Sometimes, he said, students don’t think about the consequences or about how their actions affect others. He tries to remind them of that — if they answer a cell phone call during choir class, for instance, what does that say to their fellow singers? he asks them, reminding them that they have a responsibility to do their part of their team.
“They’re great kids, but they’re teenagers,” he said. “And good behavior is not always reinforced in our society.”
Along with teamwork and other values, Libonati also hopes to teach his students to appreciate music — good music.
“We talk about quality and what that means,” he said.
That doesn’t mean they have to listen to symphonies, he said; rock is fine, as long as it’s good quality. To encourage them to seek that out, he brings in professional musicians such as the New York Voices, hangs pictures of the Beatles on his walls and points them toward creative composers, singers and performers who push the limits, such as Sting, John Mayer and Dave Matthews.
And he talks to them about the way our society places value on celebrities, honoring money over quality.
“Britney Spears, in one concert, earns more money than any one of the New York Voices earns in a year,” he said. “But does that mean her music is quality? No. Is music art, or is it a commodity? I want to push the kids to be discerning listeners, to listen to the best.”
Whiile he loves all music, as long as it’s good, his favorite genre is jazz. “The element of jazz that’s really interesting is that it’s different every time,” he said.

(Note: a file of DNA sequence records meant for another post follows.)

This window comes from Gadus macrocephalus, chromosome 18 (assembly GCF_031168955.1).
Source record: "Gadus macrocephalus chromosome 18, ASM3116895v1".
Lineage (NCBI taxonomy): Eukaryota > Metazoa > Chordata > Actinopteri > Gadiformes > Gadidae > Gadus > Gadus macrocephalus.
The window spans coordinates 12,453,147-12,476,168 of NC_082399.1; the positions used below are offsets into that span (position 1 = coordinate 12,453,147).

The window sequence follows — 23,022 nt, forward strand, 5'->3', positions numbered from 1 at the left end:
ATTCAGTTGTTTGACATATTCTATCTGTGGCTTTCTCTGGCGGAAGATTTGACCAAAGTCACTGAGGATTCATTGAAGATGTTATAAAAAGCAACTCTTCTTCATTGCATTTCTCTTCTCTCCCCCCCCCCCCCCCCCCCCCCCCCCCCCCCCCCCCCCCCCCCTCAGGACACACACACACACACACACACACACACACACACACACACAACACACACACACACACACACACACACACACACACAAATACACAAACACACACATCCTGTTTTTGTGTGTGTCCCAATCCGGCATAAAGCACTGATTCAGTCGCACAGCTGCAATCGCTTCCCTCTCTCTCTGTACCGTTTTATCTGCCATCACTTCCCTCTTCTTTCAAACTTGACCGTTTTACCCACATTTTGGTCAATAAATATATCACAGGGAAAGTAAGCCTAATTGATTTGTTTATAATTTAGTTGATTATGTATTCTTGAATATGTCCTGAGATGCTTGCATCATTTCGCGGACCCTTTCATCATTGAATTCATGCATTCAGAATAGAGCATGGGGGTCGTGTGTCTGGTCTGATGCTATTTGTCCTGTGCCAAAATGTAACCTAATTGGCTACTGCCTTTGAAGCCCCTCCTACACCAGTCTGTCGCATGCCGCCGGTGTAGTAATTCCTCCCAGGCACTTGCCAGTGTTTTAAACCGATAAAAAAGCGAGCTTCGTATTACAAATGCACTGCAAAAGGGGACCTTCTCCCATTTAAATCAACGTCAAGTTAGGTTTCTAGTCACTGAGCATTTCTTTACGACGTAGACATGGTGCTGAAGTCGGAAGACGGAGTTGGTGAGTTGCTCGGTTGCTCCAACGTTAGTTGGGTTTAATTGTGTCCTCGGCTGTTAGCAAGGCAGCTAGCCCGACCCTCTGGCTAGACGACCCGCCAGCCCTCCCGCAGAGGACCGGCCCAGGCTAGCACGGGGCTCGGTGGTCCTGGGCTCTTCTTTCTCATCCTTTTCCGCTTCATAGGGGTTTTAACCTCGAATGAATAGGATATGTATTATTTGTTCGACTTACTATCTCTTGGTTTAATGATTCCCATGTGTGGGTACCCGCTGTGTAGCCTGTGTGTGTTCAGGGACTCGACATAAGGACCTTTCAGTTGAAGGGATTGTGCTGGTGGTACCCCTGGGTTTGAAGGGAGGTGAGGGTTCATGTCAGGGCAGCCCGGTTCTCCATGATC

He loves to improvise, letting one idea lead to another as he strikes the keys. It’s spontaneous and creative.
“There are no rules,” he said. “You can do whatever you want.”
His most recent recording, “Musings,” is a collection of improvisations performed on his new 9-foot grand piano. His students encouraged him to record the album after hearing him play the instrument. They noticed that the piano, dedicated to Libonati’s father, was an inspiration.
“I play more now that I have that piano,” Libonati acknowledged. “Any emotional peak makes me play — stress, boredom ... I deal with those by sitting down to create and play.”
Starla Pointer, who is convinced everyone has an interesting story to tell, has been writing the weekly “Stopping By” column since 1996. She’s always looking for suggestions. Contact her at 503-687-1263 or firstname.lastname@example.org.